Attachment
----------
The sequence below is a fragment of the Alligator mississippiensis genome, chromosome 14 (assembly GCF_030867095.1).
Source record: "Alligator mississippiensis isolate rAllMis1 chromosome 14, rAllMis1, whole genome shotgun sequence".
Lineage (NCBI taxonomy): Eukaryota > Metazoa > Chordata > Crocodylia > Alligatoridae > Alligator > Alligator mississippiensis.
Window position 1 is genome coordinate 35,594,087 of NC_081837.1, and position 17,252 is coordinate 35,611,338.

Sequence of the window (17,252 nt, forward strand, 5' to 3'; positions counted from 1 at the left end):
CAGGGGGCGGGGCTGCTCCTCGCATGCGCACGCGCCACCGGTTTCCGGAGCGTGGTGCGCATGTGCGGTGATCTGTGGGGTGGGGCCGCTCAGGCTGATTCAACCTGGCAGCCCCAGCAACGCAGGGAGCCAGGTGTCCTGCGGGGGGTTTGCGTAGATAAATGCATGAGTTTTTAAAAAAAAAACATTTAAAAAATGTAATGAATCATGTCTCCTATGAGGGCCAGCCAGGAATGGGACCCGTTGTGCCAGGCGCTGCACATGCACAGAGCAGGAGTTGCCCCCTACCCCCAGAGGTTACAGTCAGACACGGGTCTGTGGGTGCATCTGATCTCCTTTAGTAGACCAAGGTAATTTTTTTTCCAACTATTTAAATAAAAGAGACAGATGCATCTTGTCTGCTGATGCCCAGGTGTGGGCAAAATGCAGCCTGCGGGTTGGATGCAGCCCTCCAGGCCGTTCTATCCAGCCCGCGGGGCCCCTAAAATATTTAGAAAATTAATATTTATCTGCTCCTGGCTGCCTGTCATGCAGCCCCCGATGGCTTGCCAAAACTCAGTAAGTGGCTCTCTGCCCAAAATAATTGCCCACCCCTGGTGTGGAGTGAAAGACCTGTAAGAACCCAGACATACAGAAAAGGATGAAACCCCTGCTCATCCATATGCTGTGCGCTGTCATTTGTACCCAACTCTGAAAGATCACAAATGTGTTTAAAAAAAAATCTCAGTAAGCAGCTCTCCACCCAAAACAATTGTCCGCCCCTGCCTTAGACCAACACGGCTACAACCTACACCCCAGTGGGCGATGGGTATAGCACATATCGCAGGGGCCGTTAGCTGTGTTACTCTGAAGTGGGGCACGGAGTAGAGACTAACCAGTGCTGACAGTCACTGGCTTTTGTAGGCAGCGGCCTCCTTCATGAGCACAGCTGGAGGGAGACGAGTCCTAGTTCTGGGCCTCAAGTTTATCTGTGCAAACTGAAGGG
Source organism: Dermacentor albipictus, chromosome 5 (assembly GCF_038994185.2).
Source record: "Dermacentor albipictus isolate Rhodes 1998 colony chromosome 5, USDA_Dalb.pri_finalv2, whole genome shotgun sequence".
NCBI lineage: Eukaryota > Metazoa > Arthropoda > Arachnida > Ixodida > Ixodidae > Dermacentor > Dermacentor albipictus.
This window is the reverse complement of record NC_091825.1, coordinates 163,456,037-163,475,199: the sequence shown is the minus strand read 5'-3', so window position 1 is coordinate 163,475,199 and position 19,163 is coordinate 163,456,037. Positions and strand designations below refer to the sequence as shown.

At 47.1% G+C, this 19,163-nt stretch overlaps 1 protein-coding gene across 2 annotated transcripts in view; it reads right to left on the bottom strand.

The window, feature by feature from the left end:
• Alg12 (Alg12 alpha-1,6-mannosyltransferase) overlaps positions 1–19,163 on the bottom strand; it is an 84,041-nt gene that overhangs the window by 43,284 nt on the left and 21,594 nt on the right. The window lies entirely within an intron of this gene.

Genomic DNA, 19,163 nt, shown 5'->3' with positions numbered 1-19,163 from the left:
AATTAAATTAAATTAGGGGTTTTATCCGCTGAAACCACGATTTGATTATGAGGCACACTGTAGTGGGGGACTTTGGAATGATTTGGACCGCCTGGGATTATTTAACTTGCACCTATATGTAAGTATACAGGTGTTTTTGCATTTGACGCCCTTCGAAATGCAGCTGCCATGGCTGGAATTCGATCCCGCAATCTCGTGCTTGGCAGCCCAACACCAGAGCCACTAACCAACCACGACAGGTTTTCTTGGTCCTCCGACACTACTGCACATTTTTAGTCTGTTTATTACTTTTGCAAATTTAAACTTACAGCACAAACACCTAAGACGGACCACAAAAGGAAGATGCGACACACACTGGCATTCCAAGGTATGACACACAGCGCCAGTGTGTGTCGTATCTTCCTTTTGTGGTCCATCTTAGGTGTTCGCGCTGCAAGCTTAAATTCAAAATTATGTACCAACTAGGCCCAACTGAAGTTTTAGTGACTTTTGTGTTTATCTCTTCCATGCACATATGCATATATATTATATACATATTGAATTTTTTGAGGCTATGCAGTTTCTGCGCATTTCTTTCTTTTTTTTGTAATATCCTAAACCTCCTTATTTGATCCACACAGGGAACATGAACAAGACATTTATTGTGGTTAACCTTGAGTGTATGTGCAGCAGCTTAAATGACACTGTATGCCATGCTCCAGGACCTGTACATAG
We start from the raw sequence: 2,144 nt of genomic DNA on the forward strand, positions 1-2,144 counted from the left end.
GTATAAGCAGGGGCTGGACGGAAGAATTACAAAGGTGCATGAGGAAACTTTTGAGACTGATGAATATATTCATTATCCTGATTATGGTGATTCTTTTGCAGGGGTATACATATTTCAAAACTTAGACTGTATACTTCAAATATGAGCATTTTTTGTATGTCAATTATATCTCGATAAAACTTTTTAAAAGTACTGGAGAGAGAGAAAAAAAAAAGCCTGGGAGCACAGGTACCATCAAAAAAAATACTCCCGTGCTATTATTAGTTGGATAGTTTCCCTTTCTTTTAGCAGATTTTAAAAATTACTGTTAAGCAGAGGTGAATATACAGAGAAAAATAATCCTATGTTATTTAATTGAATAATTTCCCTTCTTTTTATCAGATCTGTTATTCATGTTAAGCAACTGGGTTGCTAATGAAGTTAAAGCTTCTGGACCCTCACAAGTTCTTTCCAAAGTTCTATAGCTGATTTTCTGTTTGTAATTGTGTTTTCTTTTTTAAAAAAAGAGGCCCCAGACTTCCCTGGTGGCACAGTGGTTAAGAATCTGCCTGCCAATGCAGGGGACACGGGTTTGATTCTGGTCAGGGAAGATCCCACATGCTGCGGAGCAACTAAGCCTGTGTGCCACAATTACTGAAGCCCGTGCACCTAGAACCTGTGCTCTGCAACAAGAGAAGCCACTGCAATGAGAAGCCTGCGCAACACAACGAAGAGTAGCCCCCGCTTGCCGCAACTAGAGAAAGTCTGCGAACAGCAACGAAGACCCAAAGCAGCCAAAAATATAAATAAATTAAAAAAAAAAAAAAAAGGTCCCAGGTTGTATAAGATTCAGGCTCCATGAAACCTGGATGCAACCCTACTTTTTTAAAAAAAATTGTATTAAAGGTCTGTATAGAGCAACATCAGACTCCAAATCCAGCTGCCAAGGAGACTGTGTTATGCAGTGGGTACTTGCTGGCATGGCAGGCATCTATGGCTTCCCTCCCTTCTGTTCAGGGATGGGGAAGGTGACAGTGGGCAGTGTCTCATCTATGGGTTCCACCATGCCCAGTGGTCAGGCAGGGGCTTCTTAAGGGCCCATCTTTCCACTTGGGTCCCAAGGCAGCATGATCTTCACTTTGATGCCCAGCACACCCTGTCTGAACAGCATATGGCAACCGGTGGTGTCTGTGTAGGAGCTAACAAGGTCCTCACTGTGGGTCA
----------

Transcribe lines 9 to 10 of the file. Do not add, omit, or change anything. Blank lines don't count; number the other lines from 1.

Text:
NCBI lineage: Eukaryota > Metazoa > Arthropoda > Arachnida > Ixodida > Ixodidae > Dermacentor > Dermacentor albipictus.
This window is the reverse complement of record NC_091825.1, coordinates 163,456,037-163,475,199: the sequence shown is the minus strand read 5'-3', so window position 1 is coordinate 163,475,199 and position 19,163 is coordinate 163,456,037. Positions and strand designations below refer to the sequence as shown.